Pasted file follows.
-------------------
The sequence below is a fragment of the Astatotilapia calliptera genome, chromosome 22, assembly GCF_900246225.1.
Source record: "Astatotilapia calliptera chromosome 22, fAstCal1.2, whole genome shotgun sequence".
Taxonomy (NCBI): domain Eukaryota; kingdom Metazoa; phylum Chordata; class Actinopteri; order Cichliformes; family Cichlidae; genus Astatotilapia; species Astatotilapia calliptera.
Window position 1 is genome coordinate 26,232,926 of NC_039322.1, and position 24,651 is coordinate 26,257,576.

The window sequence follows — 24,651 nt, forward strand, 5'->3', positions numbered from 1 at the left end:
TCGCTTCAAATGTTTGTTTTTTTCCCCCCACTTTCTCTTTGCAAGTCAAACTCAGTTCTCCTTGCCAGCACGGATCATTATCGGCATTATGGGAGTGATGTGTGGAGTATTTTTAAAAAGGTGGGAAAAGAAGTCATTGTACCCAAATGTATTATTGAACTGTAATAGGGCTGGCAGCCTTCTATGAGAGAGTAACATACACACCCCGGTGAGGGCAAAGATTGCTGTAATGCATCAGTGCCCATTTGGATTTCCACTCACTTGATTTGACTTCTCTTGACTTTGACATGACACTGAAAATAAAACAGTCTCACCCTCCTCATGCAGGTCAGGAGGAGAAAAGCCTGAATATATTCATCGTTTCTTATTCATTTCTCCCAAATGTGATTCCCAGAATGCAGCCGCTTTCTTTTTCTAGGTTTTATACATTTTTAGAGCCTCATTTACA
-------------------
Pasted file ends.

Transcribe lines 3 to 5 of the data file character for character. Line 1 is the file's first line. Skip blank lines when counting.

Taxonomy (NCBI): domain Eukaryota; kingdom Metazoa; phylum Chordata; class Actinopteri; order Cichliformes; family Cichlidae; genus Astatotilapia; species Astatotilapia calliptera.
Window position 1 is genome coordinate 26,232,926 of NC_039322.1, and position 24,651 is coordinate 26,257,576.

The window sequence follows — 24,651 nt, forward strand, 5'->3', positions numbered from 1 at the left end: